Oil & Gas sector knows of skill shortages – but what exactly to do about it?
The oil & gas sector needs no educating on the severe lack of skilled engineers coming into the industry, especially in a time of major international growth and development for E&P firms. And while many companies are now successfully hitting targets on graduate and trainee recruitment, the real problem facing the industry is the recruitment of those with five years or more relevant experience – personnel able to ‘hit the ground running’ and drive forward major projects quickly and competently.
OPITO, the UK oil & gas industry’s training body, recently reported that 44% of companies are expecting significant growth this year – so where will the staff come from to fill these gaps in engineering expertise and management of project development and delivery? Skills shortages were the biggest challenge to the sector’s growth, the report found, and with around 15,000 more jobs potentially being filled in the next five years, the demand for engineers with the necessary skillset was greater than ever. Without it, wage inflation could run out of control.
In another survey carried out by a team at Robert Gordon University in Aberdeen, 110 companies were asked about their growth prospects. Nine out of 10 anticipated a boost in their international activity, with 67% expecting significant growth as a result of decommissioning work from the North Sea, plus a further 63% expected growth due to renewable energy contracts. The managing director of OPITO, David Binne, remarked that; “…spend on existing projects will… potentially rise to £40 billion… targeted at around 33 new platforms, 12 major asset modifications and 40 subsea tie-backs. This is a startling set of opportunities and our estimates suggest that over 15,000 new posts will be required over the next five years to deliver these project plans.
“Meeting that challenge and increasing the supply pool of experienced talent is critical if we are to avoid inter-company competition, cost inflation and the delay or cancellation of projects.”
Many countries in emerging and developing regions are also seeking to attract talent with the skills to implement exploration, production and delivery of hydrocarbons projects. Additionally, an increase in the number of operators venturing into new frontiers in shale gas and deep water, matched with increasing demand for LNG and the huge potential reserves identified in the likes of Colombia, Angola and the Barents Sea, brings a need for people with specific experience, particularly in the fields of specialist engineering and in the subsea sector.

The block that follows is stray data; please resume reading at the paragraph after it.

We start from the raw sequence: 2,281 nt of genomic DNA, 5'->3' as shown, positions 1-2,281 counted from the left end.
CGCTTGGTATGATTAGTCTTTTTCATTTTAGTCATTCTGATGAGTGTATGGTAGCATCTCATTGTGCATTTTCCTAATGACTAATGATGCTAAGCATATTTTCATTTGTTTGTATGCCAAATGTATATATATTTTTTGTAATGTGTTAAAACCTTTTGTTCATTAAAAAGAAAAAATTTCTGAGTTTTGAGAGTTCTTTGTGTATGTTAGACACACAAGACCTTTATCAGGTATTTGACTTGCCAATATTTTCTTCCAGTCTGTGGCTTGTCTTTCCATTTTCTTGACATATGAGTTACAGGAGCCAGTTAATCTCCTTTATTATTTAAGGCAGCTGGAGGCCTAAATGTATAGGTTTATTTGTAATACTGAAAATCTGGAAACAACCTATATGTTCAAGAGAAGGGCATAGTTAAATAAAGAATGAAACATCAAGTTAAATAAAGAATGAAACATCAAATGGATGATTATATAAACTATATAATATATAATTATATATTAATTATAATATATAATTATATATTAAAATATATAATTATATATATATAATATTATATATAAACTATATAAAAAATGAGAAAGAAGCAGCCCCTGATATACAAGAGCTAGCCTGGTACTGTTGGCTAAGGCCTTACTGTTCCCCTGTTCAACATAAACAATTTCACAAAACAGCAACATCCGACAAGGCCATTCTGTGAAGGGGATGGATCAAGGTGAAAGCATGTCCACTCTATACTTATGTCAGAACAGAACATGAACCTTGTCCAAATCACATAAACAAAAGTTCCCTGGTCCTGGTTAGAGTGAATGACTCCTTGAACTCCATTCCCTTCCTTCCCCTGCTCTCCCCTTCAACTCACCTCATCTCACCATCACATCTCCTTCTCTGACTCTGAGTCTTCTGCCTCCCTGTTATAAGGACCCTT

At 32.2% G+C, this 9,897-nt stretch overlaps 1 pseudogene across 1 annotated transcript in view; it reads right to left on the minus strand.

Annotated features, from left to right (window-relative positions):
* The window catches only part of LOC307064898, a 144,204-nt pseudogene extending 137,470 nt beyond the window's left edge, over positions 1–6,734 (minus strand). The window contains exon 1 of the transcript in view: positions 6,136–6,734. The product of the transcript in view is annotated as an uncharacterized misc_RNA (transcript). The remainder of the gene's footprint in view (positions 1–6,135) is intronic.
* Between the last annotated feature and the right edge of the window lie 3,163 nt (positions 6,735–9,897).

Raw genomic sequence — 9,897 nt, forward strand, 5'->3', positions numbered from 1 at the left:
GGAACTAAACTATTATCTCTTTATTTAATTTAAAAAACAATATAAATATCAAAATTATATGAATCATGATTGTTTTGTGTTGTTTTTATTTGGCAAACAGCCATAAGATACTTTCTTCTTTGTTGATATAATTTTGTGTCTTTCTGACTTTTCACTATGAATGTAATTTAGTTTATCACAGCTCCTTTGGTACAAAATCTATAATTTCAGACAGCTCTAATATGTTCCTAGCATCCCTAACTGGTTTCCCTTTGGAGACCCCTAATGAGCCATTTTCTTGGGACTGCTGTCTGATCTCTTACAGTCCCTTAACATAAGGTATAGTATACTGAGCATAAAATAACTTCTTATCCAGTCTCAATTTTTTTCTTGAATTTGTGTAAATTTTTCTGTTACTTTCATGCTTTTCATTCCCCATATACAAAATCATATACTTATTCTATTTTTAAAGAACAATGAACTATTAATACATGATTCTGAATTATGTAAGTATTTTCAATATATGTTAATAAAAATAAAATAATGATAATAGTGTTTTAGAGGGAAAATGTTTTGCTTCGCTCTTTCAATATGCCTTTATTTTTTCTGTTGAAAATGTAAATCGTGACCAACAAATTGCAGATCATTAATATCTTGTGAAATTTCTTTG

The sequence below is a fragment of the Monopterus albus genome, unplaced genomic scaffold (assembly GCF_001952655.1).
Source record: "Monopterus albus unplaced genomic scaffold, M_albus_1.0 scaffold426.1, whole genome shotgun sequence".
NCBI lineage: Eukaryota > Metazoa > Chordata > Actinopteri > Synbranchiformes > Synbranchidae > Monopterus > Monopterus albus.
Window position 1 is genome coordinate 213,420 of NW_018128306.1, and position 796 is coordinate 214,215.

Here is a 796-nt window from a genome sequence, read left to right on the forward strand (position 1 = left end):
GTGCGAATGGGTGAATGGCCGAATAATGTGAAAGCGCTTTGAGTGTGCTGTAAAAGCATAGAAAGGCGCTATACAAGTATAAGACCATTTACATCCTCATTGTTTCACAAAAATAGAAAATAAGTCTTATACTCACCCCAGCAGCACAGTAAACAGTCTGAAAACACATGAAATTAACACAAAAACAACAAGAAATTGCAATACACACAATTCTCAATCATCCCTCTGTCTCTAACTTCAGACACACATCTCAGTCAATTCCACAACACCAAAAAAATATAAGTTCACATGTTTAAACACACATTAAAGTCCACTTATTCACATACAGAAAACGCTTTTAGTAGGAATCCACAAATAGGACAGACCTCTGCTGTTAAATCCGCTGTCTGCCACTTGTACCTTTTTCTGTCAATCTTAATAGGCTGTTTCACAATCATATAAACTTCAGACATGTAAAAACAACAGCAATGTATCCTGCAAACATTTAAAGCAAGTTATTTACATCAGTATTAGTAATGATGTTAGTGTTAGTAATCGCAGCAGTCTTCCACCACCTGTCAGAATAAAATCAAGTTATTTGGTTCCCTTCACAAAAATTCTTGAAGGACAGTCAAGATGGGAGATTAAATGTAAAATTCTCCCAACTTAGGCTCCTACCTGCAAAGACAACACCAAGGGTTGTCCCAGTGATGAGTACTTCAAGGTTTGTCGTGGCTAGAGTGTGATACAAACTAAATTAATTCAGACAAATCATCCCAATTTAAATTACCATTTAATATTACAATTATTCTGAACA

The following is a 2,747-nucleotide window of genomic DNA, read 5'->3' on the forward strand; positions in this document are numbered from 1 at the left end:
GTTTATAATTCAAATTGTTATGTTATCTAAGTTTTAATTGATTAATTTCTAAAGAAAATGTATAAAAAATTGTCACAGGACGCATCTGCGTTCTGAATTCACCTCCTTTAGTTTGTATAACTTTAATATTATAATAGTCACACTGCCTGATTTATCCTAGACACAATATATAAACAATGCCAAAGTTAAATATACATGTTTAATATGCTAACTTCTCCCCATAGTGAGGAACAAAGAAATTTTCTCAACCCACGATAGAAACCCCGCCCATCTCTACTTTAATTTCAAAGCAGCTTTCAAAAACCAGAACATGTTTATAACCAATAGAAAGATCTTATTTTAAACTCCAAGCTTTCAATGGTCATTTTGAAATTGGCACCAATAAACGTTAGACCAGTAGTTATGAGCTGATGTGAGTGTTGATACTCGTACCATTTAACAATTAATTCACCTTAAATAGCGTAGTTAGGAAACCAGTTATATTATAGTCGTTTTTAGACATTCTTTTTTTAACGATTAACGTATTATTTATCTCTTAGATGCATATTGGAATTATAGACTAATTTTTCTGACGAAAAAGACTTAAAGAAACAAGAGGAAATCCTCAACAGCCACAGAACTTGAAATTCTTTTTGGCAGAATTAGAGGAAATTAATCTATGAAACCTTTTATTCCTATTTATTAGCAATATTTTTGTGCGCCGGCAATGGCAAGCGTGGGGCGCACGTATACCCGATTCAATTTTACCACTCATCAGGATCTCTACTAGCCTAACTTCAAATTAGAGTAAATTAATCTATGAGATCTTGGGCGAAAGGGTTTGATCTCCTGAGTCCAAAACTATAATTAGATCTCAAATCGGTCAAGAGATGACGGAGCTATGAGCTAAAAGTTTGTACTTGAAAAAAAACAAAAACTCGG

According to Oilcareers.com, one of the world’s largest oil and gas careers websites, demand for engineers in the energy sector peaked this year at an astonishing 89,688 open positions. At the start of this year OilCareers.com experienced a record-breaking one million visits in a month, a first since its launch 10 years ago.
With such competition among employers for the talent out there, the suggestions are that more pressure will be placed on salaries as employees with relevant skills find themselves cherished and fought over by companies.
But, one interesting new initiative that has recently been launched to assist employers struggling to recruit talent might hold some answers. A dedicated energy recruitment and workforce development show is to be co-located with the ‘Gastech’ international conference and exhibition this October in London, which will offer a unique opportunity to engineers wishing to learn about many global opportunities available, and of the employers out there who are hiring. More than just a recruitment fair, the ‘ignite!’ show is dedicated to helping employers from around the world source talent for specific projects, matching skillsets to specific regional projects being developed.
Taking place during the ‘Gastech’ international conference & exhibition on the 8th – 11th October, at the ExCel centre in London’s docklands, the ‘ignite!’ show has already proved a huge hit with employers and potential skilled candidates alike, with over 30 major global operators, producers and engineering contractors sharing employment opportunities in their key global projects, and around 3,000 interested candidates expected to visit the stands and training seminars on offer.
It is clear that as companies focus more urgently on their engineering recruitment, the competition for securing the best talent available has never been greater.
To learn more about the ‘ignite!’ show please visit the website: www.igniteyourcareer.com